He was not able to compete in the 1976 Olympic games, due to his stint in professional track. But even with his amateur status renewed, the American boycott of the 1980 Olympic Games in Moscow ended Milburn’s chances of earning another medal. Athletes who wanted to participate under the International Olympic Committee flag, to designate the separation of sports and politics, were threatened to have their passports and visas revoked by American officials. Regardless, Milburn remained world ranked until his retirement in 1983.
Milburn’s retirement took him back to Southern University when his former coach, Dick Hill, hired him on as head track and field coach. By 1986, he had a good group of sprinters and hurdlers, including Kevin Savoie, another Opelousas native. Milburn believed in the talent of the kids at Southern and he felt they could qualify for NCAA nationals. However, his time at Southern was fraught with politics and budget cuts. He didn’t have a way to keep the team in competitions without funding and once Coach Hill left, his replacement did not renew Milburn’s contract. Even though he never coached again in any official capacity, Rodney still attended high school and college track meets and visited track clinics in Baton Rouge and Opelousas. He could never stop his love for helping kids interested in sports by giving advice and instructions to anyone who’d listen.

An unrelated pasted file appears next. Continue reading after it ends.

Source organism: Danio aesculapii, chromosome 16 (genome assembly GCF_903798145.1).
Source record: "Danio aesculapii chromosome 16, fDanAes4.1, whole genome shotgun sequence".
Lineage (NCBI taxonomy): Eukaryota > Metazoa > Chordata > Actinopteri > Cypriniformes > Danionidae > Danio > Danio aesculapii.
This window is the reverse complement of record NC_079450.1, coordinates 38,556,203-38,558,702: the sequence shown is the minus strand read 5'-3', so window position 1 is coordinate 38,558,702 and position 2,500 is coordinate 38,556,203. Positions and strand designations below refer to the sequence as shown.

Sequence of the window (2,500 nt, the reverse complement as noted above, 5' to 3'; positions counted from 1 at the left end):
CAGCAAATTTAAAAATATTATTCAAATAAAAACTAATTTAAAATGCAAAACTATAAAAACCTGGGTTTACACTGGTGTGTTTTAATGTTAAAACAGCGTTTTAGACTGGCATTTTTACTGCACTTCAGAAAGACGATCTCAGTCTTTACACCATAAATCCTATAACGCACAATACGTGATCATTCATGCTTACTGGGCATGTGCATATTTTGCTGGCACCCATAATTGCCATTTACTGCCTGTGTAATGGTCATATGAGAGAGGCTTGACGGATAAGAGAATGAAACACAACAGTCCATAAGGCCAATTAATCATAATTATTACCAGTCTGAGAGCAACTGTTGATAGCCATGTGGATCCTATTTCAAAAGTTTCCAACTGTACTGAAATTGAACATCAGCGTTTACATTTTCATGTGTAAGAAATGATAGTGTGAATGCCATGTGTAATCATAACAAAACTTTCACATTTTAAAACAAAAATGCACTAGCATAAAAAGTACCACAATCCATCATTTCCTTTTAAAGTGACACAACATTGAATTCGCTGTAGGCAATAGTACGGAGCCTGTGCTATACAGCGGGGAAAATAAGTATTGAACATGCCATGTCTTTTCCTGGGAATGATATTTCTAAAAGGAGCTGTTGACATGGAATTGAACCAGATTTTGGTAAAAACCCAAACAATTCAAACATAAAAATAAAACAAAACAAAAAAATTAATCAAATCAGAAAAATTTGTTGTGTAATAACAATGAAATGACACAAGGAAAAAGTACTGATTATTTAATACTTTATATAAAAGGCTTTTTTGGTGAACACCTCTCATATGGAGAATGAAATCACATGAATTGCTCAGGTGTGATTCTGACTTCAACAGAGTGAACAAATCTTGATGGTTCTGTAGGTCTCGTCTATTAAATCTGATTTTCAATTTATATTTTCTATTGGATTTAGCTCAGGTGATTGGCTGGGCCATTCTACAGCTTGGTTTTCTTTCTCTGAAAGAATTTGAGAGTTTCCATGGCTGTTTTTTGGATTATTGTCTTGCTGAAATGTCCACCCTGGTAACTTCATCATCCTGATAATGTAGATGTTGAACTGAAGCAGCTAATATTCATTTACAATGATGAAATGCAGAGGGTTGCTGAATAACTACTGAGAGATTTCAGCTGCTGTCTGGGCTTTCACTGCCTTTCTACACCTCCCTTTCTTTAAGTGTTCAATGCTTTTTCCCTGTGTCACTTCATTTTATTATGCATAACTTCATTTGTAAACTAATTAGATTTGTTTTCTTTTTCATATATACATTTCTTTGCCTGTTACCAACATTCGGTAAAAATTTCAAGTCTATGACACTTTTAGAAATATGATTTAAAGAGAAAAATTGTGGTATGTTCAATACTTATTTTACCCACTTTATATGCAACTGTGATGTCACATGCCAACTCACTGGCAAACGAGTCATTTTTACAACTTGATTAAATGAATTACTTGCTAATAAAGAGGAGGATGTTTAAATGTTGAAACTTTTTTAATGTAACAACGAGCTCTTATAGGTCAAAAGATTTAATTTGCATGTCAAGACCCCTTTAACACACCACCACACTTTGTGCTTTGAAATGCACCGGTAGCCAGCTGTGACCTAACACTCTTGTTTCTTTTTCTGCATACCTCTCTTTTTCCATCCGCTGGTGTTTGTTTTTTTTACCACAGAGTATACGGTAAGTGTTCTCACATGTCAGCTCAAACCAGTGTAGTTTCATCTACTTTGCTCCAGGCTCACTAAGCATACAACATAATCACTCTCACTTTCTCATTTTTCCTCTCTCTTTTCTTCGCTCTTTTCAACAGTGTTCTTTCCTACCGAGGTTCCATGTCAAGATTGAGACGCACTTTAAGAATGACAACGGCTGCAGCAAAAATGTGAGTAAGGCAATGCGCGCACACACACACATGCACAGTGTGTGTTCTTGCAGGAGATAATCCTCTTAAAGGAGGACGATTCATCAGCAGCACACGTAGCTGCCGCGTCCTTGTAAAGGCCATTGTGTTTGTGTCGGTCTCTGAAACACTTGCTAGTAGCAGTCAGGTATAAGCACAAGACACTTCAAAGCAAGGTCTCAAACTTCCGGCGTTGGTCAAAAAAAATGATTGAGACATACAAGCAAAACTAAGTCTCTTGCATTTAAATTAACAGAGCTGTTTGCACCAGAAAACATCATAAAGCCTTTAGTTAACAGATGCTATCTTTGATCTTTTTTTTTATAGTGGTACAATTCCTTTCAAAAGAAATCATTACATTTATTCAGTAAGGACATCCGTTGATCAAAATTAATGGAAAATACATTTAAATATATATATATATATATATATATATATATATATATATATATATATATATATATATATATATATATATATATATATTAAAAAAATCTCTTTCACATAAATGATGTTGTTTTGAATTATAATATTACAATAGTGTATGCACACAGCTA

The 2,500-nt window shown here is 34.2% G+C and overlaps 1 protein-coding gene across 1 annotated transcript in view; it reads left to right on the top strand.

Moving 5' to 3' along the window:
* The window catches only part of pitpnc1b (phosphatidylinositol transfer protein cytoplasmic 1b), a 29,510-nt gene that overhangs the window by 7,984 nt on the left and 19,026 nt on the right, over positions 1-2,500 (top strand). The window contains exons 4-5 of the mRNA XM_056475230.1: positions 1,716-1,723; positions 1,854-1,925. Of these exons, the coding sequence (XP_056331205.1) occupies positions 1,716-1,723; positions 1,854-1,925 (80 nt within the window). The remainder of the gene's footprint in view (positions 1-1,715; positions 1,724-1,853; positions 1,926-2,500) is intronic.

After Southern, Milburn got a job at paper company, Georgia-Pacific. The years he spent at the company are marked by highs and lows. He put a lot of himself into his job, but he also put a lot of himself into his family. However, no matter how much he put into it, he never managed to reach any kind of financial security. This didn’t stop him from traveling between Baton Rouge and Opelousas often to keep up with his mother and his high school coach. Unfortunately, in 1995, Paxton succumbed to his long-time struggle with diabetes.